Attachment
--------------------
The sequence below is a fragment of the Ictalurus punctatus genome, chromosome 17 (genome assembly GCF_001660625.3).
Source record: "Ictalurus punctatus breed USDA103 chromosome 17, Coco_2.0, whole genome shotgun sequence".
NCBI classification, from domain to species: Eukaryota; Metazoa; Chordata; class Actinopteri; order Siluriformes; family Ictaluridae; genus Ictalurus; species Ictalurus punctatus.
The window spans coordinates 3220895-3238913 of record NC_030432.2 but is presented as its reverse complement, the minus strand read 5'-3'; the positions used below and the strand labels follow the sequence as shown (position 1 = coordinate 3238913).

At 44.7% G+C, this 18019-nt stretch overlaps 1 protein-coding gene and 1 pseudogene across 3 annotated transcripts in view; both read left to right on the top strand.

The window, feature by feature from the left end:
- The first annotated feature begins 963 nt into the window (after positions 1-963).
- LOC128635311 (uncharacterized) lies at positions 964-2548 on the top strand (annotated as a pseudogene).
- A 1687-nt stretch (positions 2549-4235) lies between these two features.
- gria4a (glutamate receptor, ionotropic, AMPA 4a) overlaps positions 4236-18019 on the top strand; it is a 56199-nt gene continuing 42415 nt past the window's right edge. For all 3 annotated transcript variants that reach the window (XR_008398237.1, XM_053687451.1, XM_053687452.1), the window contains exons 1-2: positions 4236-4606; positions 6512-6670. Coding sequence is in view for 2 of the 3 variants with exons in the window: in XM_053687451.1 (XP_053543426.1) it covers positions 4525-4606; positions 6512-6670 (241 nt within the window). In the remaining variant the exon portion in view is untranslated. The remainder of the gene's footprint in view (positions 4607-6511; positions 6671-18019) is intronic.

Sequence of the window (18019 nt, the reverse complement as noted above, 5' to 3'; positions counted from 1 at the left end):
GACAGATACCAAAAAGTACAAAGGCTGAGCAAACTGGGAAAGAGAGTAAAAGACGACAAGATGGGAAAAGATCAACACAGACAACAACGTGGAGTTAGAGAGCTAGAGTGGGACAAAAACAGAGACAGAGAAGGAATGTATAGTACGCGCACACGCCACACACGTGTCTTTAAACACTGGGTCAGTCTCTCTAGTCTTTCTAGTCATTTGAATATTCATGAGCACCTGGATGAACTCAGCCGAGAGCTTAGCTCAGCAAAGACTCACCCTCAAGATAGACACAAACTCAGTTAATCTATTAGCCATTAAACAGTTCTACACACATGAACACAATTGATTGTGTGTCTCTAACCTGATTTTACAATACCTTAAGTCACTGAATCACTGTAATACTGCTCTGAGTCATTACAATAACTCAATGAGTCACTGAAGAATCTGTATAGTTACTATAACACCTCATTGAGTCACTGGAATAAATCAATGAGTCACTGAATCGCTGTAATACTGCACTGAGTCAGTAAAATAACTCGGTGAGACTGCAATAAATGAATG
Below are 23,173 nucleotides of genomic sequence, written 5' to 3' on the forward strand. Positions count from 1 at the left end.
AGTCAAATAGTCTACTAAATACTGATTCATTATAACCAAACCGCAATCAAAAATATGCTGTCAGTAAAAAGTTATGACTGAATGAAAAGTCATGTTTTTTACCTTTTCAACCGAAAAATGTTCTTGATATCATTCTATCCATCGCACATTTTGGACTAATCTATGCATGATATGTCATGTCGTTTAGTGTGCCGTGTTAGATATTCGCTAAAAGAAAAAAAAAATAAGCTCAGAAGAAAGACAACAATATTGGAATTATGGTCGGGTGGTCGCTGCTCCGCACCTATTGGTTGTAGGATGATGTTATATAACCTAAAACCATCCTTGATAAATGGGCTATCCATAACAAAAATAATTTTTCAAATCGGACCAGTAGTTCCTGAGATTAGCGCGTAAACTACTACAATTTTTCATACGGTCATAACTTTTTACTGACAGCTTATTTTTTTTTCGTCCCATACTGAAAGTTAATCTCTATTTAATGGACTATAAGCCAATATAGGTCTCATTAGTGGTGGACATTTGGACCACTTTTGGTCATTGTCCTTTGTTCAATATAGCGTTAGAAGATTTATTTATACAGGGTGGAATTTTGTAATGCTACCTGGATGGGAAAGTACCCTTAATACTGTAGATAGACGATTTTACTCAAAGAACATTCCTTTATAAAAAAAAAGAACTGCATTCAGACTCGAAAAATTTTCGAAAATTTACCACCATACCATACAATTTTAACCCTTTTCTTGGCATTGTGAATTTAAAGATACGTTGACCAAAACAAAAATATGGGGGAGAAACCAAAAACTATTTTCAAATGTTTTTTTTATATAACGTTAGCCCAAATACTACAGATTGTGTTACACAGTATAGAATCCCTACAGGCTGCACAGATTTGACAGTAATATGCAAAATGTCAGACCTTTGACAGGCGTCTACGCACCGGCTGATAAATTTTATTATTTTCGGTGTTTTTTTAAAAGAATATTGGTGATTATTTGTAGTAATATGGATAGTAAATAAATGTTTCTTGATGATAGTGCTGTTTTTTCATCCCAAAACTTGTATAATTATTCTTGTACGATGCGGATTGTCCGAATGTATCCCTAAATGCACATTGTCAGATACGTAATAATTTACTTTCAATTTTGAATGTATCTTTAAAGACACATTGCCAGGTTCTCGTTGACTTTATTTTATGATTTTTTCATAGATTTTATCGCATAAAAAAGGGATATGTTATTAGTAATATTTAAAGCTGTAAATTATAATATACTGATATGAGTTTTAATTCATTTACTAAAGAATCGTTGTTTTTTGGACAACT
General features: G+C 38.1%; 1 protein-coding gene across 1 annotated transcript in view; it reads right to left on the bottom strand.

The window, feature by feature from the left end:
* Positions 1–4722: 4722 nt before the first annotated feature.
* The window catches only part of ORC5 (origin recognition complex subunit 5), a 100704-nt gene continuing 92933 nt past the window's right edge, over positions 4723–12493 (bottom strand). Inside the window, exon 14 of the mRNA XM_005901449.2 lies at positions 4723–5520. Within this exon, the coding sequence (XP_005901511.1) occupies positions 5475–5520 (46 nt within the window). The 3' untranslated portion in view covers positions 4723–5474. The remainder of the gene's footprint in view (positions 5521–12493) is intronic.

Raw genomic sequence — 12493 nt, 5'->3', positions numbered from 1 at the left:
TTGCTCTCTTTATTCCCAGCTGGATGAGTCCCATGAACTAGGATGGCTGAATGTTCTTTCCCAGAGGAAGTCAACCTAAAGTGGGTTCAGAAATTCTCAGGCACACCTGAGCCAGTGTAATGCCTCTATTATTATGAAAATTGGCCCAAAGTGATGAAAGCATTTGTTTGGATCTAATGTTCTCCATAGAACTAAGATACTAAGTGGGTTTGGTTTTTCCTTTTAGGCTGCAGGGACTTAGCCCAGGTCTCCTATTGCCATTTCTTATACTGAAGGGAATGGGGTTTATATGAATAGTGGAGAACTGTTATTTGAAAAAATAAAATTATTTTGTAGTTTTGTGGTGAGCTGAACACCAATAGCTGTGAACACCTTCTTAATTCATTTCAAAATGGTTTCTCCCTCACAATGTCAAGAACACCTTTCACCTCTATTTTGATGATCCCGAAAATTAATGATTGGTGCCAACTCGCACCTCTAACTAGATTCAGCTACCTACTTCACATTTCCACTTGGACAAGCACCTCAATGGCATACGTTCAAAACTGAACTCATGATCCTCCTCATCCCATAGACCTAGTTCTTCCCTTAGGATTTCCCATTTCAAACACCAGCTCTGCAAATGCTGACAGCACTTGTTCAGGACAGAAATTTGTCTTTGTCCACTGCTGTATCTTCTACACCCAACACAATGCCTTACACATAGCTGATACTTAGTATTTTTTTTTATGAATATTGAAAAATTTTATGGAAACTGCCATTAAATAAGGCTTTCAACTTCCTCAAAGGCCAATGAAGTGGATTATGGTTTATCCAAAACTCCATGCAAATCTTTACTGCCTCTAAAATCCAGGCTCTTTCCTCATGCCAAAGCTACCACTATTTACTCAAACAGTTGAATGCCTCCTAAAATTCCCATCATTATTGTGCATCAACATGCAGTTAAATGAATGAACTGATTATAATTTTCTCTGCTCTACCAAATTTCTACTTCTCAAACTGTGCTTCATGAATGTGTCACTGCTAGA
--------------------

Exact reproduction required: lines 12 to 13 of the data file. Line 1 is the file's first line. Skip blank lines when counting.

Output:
GACAGATACCAAAAAGTACAAAGGCTGAGCAAACTGGGAAAGAGAGTAAAAGACGACAAGATGGGAAAAGATCAACACAGACAACAACGTGGAGTTAGAGAGCTAGAGTGGGACAAAAACAGAGACAGAGAAGGAATGTATAGTACGCGCACACGCCACACACGTGTCTTTAAACACTGGGTCAGTCTCTCTAGTCTTTCTAGTCATTTGAATATTCATGAGCACCTGGATGAACTCAGCCGAGAGCTTAGCTCAGCAAAGACTCACCCTCAAGATAGACACAAACTCAGTTAATCTATTAGCCATTAAACAGTTCTACACACATGAACACAATTGATTGTGTGTCTCTAACCTGATTTTACAATACCTTAAGTCACTGAATCACTGTAATACTGCTCTGAGTCATTACAATAACTCAATGAGTCACTGAAGAATCTGTATAGTTACTATAACACCTCATTGAGTCACTGGAATAAATCAATGAGTCACTGAATCGCTGTAATACTGCACTGAGTCAGTAAAATAACTCGGTGAGACTGCAATAAATGAATG
Below are 23,173 nucleotides of genomic sequence, written 5' to 3' on the forward strand. Positions count from 1 at the left end.